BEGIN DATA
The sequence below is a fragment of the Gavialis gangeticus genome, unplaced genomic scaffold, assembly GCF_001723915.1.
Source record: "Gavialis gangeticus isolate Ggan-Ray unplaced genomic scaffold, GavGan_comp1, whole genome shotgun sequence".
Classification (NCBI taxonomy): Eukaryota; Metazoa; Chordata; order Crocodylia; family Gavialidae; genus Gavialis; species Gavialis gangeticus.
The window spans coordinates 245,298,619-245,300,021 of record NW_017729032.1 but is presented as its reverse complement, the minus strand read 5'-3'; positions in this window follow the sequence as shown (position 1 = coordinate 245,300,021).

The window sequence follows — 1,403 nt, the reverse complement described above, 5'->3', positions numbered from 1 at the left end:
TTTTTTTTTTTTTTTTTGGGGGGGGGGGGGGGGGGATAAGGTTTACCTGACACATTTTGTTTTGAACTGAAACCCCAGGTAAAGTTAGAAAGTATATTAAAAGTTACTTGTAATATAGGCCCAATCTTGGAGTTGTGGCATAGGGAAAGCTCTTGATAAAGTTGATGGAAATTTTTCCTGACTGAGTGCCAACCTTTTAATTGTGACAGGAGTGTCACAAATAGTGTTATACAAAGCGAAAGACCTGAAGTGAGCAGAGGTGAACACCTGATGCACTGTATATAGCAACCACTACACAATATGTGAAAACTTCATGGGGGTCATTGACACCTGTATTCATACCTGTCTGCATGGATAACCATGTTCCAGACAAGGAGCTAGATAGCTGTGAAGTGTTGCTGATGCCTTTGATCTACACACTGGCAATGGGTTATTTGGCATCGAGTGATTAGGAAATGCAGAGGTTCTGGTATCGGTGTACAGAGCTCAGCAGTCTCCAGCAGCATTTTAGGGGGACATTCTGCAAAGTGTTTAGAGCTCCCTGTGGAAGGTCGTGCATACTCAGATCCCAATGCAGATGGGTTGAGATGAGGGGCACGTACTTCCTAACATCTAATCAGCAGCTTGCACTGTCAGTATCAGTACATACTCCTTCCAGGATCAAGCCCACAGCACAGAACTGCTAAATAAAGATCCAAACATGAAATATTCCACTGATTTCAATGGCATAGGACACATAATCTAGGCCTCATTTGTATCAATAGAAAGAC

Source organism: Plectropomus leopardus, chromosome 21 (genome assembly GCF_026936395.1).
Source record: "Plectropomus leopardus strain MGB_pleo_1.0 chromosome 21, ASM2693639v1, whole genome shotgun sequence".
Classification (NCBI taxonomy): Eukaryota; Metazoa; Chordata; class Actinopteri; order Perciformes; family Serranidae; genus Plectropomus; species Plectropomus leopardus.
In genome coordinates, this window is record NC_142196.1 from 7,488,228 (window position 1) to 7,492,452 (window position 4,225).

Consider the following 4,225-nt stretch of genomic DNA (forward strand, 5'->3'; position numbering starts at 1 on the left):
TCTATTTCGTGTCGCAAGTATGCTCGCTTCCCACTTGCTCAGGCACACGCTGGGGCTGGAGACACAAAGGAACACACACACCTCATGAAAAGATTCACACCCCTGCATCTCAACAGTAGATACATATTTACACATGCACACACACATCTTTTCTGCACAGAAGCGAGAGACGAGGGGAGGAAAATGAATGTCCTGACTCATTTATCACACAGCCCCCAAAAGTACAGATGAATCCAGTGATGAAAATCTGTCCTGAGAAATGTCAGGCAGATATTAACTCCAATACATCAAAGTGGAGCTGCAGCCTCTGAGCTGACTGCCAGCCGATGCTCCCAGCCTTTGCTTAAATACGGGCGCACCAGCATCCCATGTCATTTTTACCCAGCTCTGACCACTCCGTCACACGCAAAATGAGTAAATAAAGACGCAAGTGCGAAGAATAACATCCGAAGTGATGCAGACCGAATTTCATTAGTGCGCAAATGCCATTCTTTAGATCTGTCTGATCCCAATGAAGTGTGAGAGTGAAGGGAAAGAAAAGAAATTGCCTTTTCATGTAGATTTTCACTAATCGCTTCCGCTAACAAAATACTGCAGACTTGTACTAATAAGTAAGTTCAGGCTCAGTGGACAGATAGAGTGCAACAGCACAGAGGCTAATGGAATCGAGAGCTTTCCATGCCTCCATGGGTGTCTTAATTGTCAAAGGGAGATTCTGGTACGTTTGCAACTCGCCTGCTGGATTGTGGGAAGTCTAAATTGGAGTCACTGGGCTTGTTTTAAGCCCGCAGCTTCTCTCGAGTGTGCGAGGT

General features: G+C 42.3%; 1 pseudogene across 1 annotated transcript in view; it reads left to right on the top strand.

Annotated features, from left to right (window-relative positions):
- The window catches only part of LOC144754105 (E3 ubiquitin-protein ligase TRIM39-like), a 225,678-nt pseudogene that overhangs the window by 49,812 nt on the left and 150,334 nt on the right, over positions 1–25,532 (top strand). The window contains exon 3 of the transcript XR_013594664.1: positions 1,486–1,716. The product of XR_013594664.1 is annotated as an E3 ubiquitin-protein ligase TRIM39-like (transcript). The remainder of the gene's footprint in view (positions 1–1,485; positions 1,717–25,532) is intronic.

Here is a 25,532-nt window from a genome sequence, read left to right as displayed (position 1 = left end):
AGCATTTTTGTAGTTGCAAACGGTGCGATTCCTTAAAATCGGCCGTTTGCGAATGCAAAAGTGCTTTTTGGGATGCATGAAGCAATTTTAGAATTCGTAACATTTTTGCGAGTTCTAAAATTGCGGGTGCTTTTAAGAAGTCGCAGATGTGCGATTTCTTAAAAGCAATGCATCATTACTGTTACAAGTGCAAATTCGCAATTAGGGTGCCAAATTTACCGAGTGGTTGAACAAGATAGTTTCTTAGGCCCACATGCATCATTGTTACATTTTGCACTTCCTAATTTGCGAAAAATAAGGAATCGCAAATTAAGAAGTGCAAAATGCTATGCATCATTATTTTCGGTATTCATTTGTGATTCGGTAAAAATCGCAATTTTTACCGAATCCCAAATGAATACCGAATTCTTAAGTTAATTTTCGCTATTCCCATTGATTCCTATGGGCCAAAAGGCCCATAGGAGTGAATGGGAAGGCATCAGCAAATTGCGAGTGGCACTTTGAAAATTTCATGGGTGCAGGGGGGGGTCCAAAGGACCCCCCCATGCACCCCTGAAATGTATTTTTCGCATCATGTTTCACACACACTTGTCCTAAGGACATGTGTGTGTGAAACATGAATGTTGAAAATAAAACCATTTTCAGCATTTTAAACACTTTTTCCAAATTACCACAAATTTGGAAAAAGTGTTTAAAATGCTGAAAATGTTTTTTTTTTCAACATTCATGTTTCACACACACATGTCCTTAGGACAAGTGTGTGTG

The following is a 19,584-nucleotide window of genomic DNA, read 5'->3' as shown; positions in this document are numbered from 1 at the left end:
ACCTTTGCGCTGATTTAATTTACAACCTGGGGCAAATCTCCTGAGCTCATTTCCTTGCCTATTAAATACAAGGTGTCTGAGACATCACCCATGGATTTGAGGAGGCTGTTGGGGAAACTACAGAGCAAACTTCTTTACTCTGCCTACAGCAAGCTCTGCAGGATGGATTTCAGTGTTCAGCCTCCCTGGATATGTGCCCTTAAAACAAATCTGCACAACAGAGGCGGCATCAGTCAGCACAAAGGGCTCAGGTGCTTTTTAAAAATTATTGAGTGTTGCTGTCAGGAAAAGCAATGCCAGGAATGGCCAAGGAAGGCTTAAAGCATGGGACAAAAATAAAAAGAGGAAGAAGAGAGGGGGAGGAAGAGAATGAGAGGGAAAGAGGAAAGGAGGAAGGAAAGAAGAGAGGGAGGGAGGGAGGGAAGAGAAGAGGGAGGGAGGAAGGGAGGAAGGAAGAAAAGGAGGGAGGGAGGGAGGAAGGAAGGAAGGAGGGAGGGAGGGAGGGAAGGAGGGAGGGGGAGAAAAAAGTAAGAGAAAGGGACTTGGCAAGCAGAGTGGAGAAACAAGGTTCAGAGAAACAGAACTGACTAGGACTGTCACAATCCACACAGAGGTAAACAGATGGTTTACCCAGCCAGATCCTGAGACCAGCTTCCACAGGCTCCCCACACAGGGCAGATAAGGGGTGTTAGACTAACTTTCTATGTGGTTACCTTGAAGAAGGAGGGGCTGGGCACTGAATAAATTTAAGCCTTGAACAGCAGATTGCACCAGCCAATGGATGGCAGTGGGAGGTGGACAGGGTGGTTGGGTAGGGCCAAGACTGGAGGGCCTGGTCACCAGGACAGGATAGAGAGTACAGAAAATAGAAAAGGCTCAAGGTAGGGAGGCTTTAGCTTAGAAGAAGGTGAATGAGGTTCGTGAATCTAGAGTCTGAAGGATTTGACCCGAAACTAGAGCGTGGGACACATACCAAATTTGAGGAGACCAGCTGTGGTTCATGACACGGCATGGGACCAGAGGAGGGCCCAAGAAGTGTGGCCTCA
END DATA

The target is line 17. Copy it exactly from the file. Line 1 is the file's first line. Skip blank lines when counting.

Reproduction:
AGCATTTTTGTAGTTGCAAACGGTGCGATTCCTTAAAATCGGCCGTTTGCGAATGCAAAAGTGCTTTTTGGGATGCATGAAGCAATTTTAGAATTCGTAACATTTTTGCGAGTTCTAAAATTGCGGGTGCTTTTAAGAAGTCGCAGATGTGCGATTTCTTAAAAGCAATGCATCATTACTGTTACAAGTGCAAATTCGCAATTAGGGTGCCAAATTTACCGAGTGGTTGAACAAGATAGTTTCTTAGGCCCACATGCATCATTGTTACATTTTGCACTTCCTAATTTGCGAAAAATAAGGAATCGCAAATTAAGAAGTGCAAAATGCTATGCATCATTATTTTCGGTATTCATTTGTGATTCGGTAAAAATCGCAATTTTTACCGAATCCCAAATGAATACCGAATTCTTAAGTTAATTTTCGCTATTCCCATTGATTCCTATGGGCCAAAAGGCCCATAGGAGTGAATGGGAAGGCATCAGCAAATTGCGAGTGGCACTTTGAAAATTTCATGGGTGCAGGGGGGGGTCCAAAGGACCCCCCCATGCACCCCTGAAATGTATTTTTCGCATCATGTTTCACACACACTTGTCCTAAGGACATGTGTGTGTGAAACATGAATGTTGAAAATAAAACCATTTTCAGCATTTTAAACACTTTTTCCAAATTACCACAAATTTGGAAAAAGTGTTTAAAATGCTGAAAATGTTTTTTTTTTCAACATTCATGTTTCACACACACATGTCCTTAGGACAAGTGTGTGTG